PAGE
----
Recently stung, too, was miniseries diva Jane Seymour. When, in March of 1991, she and her husband of 10 years, real estate developer David Flynn, split up, he requested $20,000 a month in alimony. In May the Santa Monica Superior Court awarded Flynn $10,000 a month through 1994. In addition Seymour agreed to cover over $500,000 in debts owed by his company and to give him half the value of their $5 million Santa Barbara ocean-side estate plus half of all their furniture and art, in keeping with the California community-property laws. "Obviously there were provisions Miss Seymour wasn't happy with," said her attorney. Still, he conceded, both parties felt the decision was fair. Claims Flynn: "We're still friends."

The same cannot be said for Roseanne Arnold and her former husband, William Pentland. Arnold filed for divorce on July 13,1989. Pentland, a former hotel night clerk turned house-husband and part-time comedy writer, called his estranged wife an unfit mother "with a history of instability and emotional problems." He also insisted, "I'm the one who has been at home providing love while she's been off tending to her career." "I'm not going to try to screw Hill out of a light bulb. I loved him for 16 years," responded Rosie. "I said I'd leave him plenty. Half the money and the house. All I want to do is move out and take the kids with me."

Generous? Apparently not. Pentland hired three attorneys, including outspoken palimony lawyer Marvin Mitchelson, to negotiate a better settlement. After the divorce was finalized in 1990, Roseanne got custody of their three kids, Jessica, 17, Jennifer, 15, and Jake, 13. Although under the terms of the divorce agreement Pentland is barred from disclosing financial details, a source close to the couple says he will receive support for 10 years. Onstage, however, Rosie says he'll gel half her earnings for life.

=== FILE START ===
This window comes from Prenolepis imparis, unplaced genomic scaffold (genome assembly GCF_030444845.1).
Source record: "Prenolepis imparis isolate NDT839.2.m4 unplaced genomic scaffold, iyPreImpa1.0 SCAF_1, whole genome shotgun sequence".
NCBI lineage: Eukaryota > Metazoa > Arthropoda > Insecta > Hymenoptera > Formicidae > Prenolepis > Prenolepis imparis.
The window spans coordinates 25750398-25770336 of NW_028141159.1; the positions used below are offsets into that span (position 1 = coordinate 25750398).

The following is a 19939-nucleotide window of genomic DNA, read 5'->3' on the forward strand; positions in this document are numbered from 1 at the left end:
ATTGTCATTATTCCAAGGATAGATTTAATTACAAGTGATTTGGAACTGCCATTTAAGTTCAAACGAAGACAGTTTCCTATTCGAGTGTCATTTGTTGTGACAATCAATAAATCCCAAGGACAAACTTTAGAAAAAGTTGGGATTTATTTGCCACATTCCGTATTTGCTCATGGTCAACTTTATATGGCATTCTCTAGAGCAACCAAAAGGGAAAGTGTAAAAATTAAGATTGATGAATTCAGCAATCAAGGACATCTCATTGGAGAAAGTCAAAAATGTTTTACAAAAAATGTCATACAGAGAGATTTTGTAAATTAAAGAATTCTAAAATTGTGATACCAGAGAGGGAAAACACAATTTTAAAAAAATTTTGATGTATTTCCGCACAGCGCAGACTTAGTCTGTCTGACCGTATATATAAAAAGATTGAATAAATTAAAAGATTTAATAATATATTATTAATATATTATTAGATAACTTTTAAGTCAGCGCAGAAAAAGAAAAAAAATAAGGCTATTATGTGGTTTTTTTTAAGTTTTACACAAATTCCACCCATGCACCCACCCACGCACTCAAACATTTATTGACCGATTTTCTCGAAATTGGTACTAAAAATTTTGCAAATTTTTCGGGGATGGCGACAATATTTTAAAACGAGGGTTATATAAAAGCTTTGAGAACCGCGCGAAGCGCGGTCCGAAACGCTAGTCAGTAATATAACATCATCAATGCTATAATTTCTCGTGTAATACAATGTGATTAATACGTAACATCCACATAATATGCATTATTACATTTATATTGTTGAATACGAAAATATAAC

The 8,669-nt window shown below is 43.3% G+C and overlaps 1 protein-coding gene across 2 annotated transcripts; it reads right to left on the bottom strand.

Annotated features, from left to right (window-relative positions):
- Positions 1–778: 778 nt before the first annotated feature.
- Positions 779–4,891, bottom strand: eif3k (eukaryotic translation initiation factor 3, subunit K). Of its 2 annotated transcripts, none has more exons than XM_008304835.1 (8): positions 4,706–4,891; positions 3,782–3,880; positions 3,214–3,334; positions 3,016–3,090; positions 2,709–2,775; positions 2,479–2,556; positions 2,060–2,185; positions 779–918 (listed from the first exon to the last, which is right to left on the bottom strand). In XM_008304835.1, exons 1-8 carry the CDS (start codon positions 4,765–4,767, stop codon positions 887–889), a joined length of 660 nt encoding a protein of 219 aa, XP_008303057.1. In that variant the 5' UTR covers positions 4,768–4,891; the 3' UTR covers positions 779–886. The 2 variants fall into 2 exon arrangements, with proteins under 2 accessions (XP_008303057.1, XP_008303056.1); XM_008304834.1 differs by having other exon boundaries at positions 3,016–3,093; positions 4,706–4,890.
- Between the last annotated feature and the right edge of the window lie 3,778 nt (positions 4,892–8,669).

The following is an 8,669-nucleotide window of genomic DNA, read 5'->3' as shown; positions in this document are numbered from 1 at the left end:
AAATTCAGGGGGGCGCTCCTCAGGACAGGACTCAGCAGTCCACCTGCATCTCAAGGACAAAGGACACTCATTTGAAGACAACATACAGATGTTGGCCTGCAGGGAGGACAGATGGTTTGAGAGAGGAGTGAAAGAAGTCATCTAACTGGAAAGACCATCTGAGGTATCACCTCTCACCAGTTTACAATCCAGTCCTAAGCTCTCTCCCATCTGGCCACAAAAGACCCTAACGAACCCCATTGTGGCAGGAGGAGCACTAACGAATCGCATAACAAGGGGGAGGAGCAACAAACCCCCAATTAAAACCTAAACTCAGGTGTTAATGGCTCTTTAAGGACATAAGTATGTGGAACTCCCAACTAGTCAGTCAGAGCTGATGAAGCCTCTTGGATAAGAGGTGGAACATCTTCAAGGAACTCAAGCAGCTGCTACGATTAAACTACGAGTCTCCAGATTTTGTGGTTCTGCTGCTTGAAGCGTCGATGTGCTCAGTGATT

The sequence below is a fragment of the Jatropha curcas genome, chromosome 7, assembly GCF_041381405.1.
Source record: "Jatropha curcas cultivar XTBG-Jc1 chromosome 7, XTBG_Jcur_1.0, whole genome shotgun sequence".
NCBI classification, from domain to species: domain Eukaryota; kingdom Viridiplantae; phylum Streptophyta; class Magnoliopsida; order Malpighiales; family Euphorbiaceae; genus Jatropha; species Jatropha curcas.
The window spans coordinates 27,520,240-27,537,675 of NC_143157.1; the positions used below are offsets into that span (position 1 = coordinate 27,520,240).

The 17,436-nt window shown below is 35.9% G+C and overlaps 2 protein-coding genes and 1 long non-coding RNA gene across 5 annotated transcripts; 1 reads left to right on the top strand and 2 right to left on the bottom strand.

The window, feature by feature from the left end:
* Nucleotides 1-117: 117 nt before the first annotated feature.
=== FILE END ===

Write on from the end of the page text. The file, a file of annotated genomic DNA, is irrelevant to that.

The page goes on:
"I didn't know I was married to such an ass—— until the end," sneers a fed-up and furious Roseanne in her current HBO Comedy Hour special, Roseanne Arnold. "He should be paying me half the money he makes, except what am I going to do with an extra 40 bucks a week?"

Postromance wrath is not necessarily confined to opposite sexes. Take the palimony battle between tennis ace Martina Navratilova, 34, and former Cotton Bowl Queen Judy Nelson, 45. After they broke up in 1991, Judy insisted Martina honor the "nonmarital cohabitation agreement" they had signed and videotaped in 1986. But Martina balked at its terms—a 50-50 split of everything she had earned during their seven years together. "I'm disappointed that the only way Judy is capable of making a living is through me," complained Navratilova. Nelson, who claimed to have handled the details of Martina's professional and domestic life, "sacrificing my own goals in the process," countered, "It's about two people having mutual rights in a relationship."

At stake were $10 million, a Rolls-Royce, two Porsches, a BMW, several houses and Judy's refusal to sign a gag agreement concerning her life with Martina. The couple reached a private settlement in March. Nelson retained their $1.3 million Aspen home—and her right to talk, which she exercised when she sold her story to London's Daily Mirror, for $65,000, according to a friend. Said her disappointed ex: "She wants me to pay for the pain I caused her in not wanting to be with her anymore."

"Whether it's a man or a woman," concurs L.A. divorce lawyer Gloria Allred, "the checkbook is used as a club, a weapon to punish and embarrass the spouse." Indeed, who can forget the 1987 battle between Dynasty's Joan Collins, now 59, and her Swedish rock-singer husband of 13 months, Peter Holm, 45. A prenuptial agreement gave him 20 percent of her earnings—for "managerial services"—as long as they were married. That came to $1.3 million, but Peter wanted more—half of her $5.2 million earnings.

Collins, who had just finished paying off $1 million to her previous husband, recording executive Ron Kass, had had enough. "I've been taken advantage of by men since I was 20," she fumed. "I'm not going to give him anything." The court honored her prenup. But Joan was scarred. When asked what she wanted in the future, the star snapped. "Freedom, thank you very much."